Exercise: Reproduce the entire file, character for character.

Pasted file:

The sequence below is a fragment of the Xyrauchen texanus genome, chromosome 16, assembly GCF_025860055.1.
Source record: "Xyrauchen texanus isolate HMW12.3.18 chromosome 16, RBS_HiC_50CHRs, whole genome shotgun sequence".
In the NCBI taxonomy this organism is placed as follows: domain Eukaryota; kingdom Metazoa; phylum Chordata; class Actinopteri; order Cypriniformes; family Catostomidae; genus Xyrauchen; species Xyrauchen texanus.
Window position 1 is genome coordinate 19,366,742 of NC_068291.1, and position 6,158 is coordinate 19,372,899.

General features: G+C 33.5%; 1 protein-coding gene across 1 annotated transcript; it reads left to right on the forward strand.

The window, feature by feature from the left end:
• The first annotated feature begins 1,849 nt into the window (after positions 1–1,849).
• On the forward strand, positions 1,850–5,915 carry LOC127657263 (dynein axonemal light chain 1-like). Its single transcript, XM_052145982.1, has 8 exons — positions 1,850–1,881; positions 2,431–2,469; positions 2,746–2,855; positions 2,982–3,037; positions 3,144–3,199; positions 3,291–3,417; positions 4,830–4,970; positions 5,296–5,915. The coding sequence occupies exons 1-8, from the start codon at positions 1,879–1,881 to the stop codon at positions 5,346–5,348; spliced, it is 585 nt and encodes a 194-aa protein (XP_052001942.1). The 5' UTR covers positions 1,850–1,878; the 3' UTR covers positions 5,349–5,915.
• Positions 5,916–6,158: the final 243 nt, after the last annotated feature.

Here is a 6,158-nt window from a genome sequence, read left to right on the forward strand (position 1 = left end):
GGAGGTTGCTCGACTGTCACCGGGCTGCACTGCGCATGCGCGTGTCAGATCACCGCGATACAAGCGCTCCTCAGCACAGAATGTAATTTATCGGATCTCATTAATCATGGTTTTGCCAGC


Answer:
The sequence below is a fragment of the Xyrauchen texanus genome, chromosome 16, assembly GCF_025860055.1.
Source record: "Xyrauchen texanus isolate HMW12.3.18 chromosome 16, RBS_HiC_50CHRs, whole genome shotgun sequence".
In the NCBI taxonomy this organism is placed as follows: domain Eukaryota; kingdom Metazoa; phylum Chordata; class Actinopteri; order Cypriniformes; family Catostomidae; genus Xyrauchen; species Xyrauchen texanus.
Window position 1 is genome coordinate 19,366,742 of NC_068291.1, and position 6,158 is coordinate 19,372,899.

General features: G+C 33.5%; 1 protein-coding gene across 1 annotated transcript; it reads left to right on the forward strand.

The window, feature by feature from the left end:
• The first annotated feature begins 1,849 nt into the window (after positions 1–1,849).
• On the forward strand, positions 1,850–5,915 carry LOC127657263 (dynein axonemal light chain 1-like). Its single transcript, XM_052145982.1, has 8 exons — positions 1,850–1,881; positions 2,431–2,469; positions 2,746–2,855; positions 2,982–3,037; positions 3,144–3,199; positions 3,291–3,417; positions 4,830–4,970; positions 5,296–5,915. The coding sequence occupies exons 1-8, from the start codon at positions 1,879–1,881 to the stop codon at positions 5,346–5,348; spliced, it is 585 nt and encodes a 194-aa protein (XP_052001942.1). The 5' UTR covers positions 1,850–1,878; the 3' UTR covers positions 5,349–5,915.
• Positions 5,916–6,158: the final 243 nt, after the last annotated feature.

Here is a 6,158-nt window from a genome sequence, read left to right on the forward strand (position 1 = left end):
GGAGGTTGCTCGACTGTCACCGGGCTGCACTGCGCATGCGCGTGTCAGATCACCGCGATACAAGCGCTCCTCAGCACAGAATGTAATTTATCGGATCTCATTAATCATGGTTTTGCCAGC